Rwanda: Paul Rusesabagina’s release and apology – a master stroke by Kagame
RWANDA’S ministry of Justice recently announced the pardon and release of Paul Rusesabagina from jail. Rusesabagina was involved in events portrayed in the 2004 Hollywood film Hotel Rwanda.
In September 2021, Rusesabagina was sentenced to 25 years in jail over his ties to groups opposed to Rwandan president Paul Kagame. His release followed intense diplomatic talks between Washington and Kigali, and was negotiated by Qatar.
While Rusesabagina’s release may be celebrated by his supporters in the West, it is a bit more complicated within and for Rwanda. His pardon needs to be understood within the greater context of Rwandan foreign policy, whose primary objectives are state security, reduction of foreign aid reliance and economic diplomacy.
Rusesabagina’s arrest illustrated the Rwandan government’s determination to neutralise threats it sees to its national security. His subsequent release provides important narrating elements for both domestic and foreign audiences.
In his official request for pardon from Kagame, Rusesabagina admitted to working with anti-Rwanda groups and took responsibility for their actions. This legitimises Kigali’s move to arrest him. It also provides the government with ammunition to combat future criticisms of human rights abuses over the arrest.
But perhaps more importantly, Rusesabagina’s release portrays Kagame as a pragmatist on the international stage – one willing to negotiate once a security threat is neutralised.
The pardon also helps restore the close ties Rwanda and the US have historically enjoyed. Senior US political leaders, including secretary of state Antony Blinken, had censured Rwanda over the arrest.
Domestically, the government has said Rusesabagina’s release fits within its truth and reconciliation process following the 1994 genocide against the Tutsi.
Who is Rusesabagina?
In Hotel Rwanda, Rusesabagina (played by Don Cheadle) is depicted as being the primary person to save the lives of 1 268 people hiding inside Hotel Des Mille Collines during the 1994 genocide against the Tutsi. Over the course of 100 days, more than 800 000 Tutsis and moderate Hutus were killed.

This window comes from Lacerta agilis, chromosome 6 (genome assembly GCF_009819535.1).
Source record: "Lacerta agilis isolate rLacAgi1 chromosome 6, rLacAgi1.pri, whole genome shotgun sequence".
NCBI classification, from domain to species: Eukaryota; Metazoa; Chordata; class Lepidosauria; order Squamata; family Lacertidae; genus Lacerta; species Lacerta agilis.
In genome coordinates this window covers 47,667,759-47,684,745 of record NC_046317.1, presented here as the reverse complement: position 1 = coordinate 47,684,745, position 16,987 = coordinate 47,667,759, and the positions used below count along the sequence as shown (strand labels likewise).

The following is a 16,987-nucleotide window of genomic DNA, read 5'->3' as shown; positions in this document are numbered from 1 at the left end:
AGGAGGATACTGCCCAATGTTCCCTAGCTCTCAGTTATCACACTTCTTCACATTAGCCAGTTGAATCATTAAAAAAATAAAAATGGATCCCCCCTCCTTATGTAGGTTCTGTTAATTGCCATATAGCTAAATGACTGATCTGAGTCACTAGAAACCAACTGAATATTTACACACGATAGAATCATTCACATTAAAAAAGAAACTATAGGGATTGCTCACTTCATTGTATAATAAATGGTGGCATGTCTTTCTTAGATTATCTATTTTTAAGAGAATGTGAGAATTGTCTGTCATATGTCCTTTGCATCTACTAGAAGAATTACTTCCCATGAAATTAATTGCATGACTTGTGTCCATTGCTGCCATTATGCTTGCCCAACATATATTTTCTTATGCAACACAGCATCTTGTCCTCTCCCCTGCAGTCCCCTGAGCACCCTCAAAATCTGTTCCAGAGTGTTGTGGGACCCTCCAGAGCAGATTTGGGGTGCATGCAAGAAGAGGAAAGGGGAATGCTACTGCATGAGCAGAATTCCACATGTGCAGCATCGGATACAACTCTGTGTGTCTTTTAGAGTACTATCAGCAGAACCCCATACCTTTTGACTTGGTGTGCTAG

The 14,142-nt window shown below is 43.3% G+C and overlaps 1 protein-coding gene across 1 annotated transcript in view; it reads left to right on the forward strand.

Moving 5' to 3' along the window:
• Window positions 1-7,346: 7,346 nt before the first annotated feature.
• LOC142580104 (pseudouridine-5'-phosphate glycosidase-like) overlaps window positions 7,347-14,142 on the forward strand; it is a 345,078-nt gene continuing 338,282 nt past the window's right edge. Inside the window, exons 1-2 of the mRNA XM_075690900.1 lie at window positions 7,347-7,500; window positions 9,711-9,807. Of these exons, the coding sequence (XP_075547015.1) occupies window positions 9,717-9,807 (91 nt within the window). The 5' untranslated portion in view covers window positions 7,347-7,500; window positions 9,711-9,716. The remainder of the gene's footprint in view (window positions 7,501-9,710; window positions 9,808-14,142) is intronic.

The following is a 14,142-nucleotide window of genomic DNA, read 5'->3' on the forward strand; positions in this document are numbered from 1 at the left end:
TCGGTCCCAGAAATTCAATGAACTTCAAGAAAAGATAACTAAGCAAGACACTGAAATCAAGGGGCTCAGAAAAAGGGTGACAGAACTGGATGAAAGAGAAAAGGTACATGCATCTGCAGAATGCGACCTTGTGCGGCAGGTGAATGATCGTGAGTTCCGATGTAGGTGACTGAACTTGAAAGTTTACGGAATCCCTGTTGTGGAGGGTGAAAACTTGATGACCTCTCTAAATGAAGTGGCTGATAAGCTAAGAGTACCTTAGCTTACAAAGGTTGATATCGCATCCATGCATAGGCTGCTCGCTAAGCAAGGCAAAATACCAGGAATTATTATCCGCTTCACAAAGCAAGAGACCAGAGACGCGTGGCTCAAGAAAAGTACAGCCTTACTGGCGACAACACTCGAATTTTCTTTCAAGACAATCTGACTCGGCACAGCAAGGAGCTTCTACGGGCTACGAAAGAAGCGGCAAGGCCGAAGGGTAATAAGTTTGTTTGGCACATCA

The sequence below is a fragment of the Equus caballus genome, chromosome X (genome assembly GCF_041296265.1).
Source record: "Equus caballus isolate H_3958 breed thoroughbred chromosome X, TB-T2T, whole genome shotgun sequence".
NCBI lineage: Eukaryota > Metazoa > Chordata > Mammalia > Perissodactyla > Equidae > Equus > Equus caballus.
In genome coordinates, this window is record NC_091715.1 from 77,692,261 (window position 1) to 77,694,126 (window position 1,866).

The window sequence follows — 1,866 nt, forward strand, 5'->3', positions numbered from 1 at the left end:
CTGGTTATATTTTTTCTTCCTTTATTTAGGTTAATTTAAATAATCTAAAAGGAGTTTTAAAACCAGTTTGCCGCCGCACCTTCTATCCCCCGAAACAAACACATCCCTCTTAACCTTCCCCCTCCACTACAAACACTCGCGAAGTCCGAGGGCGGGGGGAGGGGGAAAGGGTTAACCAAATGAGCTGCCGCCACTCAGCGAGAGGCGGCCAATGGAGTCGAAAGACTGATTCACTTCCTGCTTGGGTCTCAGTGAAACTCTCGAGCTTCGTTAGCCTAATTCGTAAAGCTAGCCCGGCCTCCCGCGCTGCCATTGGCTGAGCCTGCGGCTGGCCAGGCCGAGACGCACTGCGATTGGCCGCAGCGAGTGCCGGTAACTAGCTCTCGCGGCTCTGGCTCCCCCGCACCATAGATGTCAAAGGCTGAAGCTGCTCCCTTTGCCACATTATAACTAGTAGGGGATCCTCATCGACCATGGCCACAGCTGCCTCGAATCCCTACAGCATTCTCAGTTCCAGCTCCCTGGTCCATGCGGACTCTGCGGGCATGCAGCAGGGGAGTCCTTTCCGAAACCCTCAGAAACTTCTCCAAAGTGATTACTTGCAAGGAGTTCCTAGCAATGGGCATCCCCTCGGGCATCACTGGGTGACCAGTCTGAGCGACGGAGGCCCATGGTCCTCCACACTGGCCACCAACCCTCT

However, the Hollywood narrative has been challenged by genocide survivors who say it misrepresented facts. Instead, they say, Rusesabagina ran the hotel as a personal profit-making venture.
Rusesabagina left Rwanda in 1996, and eventually became a US resident and Belgian citizen. Following the film’s release, he received several humanitarian awards, including the US Presidential Medal of Freedom in 2005. He used his newfound platform to promote his political ambitions and ideology.
The Rwandan government accused Rusesabagina of terrorism over his funding of the Rwandan Movement for Democratic Change, which has the National Liberation Front and PDR-Ihumure military wings. These groups have called for a change of government in Rwanda and a return to ethnic divisions.
Kigali viewed this as harmful to the country’s post-genocide social development under the Ndi Umunyarwanda (I am Rwandan) ideology.
Rusesabagina aired a call for armed resistance against Kagame, and soon after, National Liberation Front militants attacked Rwanda. In June and December 2018, the group carried out two attacks in southwestern Rwanda. Nine civilians died.
Moving forward, I know you will focus on securing a peaceful future for all Rwandans.
He also said he wouldn’t dive into Rwandan politics again, and would instead “spend the remainder of my days in the United States in quiet reflection”. The pardon can be interpreted as effectively silencing Rusesabagina.
Rwanda’s Minister of Justice said Rusesabagina would still have to pay reparations to victims of the 2018 attacks. The courts awarded them 412 million Rwandan francs (US$374 000).
Rusesabagina’s release is still shrouded in mystery, with few details released. So far, the Rwandan government has said the Qatari government negotiated his release, not the US.
Despite Kigali denying US pressure, the release does benefit the Rwanda-US relationship. Washington can say, whether officially or informally, it helped free a US resident and took a hard stance against its African ally. For Rwanda, it illustrates the government’s willingness to constructively engage with its most important global ally.
Rusesabagina’s release eases tensions with US political leaders, including Blinken, who privately discussed Rusesabagina’s release with Kagame during an August 2022 visit to Rwanda. The pardon also effectively removes a lightning rod that US politicians and activists have used to criticise Rwanda’s human rights record.
It also benefits the Rwandan government at home. Forgiveness is a central tenet of the country’s “gacaca” judicial system. This traditional form of justice pursued reconciliation outcomes rather than punishment after the genocide. It was used to try one million suspects. Rusesabagina’s pardon reinforces the importance of forgiveness for those who confess their crimes.
Finally, by publicly disclosing Rusesabagina’s pardon request, the government has illustrated to both Rwandans and foreign nations how even harsh critics can change tune and support Kagame. This helps reinforce the government’s narrative that Kagame is the best leader for national development.
About the writer: Jonathan Beloff is a post-doctoral research associate at King’s College London in Britain.–The Conversation.